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  • Writer's pictureJoy Yagid


Updated: Apr 29

Words and Photographs by Joy Yagid

How four homeowners created beloved gardens

Emily Kehe worked with local gardening professionals to help create her secret garden.

As winter fades into spring, it’s natural to start dreaming of your garden. This year, you may be itching to do something more than the usual to-do list. Maybe you just need a little inspiration. Let’s explore some options from working with a small backyard to creating a yard that requires very little water.

A Secret Garden

Emily Kehe had little gardening experience before moving to Maplewood in 2015. Her first house was a blank slate with a lot of yard. “I really didn’t know what I was doing,” Kehe says. “Most of what I planted died. After a couple years, I was able to create some decent garden beds.”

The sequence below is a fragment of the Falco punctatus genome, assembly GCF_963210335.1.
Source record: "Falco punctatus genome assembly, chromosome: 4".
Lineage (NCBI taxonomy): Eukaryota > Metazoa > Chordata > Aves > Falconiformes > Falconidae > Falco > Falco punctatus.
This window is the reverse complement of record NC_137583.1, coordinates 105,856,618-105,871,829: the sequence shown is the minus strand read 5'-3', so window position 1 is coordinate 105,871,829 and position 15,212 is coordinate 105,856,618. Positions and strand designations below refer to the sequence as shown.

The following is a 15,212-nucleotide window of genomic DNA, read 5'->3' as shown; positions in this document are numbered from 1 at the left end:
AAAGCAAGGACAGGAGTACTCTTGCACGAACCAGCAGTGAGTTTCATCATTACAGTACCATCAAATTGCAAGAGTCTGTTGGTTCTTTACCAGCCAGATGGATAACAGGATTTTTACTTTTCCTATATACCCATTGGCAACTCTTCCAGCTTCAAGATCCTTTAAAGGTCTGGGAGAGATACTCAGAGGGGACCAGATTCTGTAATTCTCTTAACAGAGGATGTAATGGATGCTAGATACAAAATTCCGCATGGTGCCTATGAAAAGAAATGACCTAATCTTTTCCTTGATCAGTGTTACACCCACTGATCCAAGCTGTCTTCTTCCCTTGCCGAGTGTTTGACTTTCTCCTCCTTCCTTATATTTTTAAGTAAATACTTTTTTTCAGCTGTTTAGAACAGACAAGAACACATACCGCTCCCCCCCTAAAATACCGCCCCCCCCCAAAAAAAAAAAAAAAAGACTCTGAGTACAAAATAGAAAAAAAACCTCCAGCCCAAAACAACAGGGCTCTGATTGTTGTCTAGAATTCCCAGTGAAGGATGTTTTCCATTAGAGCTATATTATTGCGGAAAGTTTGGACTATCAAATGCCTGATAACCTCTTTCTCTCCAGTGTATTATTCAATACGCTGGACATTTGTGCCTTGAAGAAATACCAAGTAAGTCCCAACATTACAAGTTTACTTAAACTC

For her next house, she wanted more land but found a great house on a very small lot. “So it wasn’t my dream, at all,” she says. The secluded backyard was tiny and totally lacked any color or interest. It had very large garden beds and very little grass, which was not ideal for her family.

Panicle hydrangeas border Emily Kehe’s home.

During the pandemic, transforming the yard into a lush secret garden became her project. She had her work cut out for her. It was full of boxwoods, other shrubs, hostas and grasses, which gave it a very formal feel. “I wanted it to feel a bit more natural and random,” she says.

Kehe found her inspiration on Pinterest and other sites. She ripped out the hostas and boxwoods and created enough lawn for a swingset for the kids. For the remaining space, her biggest challenge was not knowing what she was doing. She worked with local gardening professionals to learn about what she could do with the space with its soil conditions and the amount of sunlight. With this, she created her secret garden.

“I love that it feels lush and established,” she says. “I got lucky and have really good soil, so everything is thriving. I have definitely had some things fail and die, but for the most part I’ve been successful.” She tore out the ivy that covered a lattice and planted climbing hydrangea, which also helps with privacy. She used a similar color scheme to keep the space relaxing.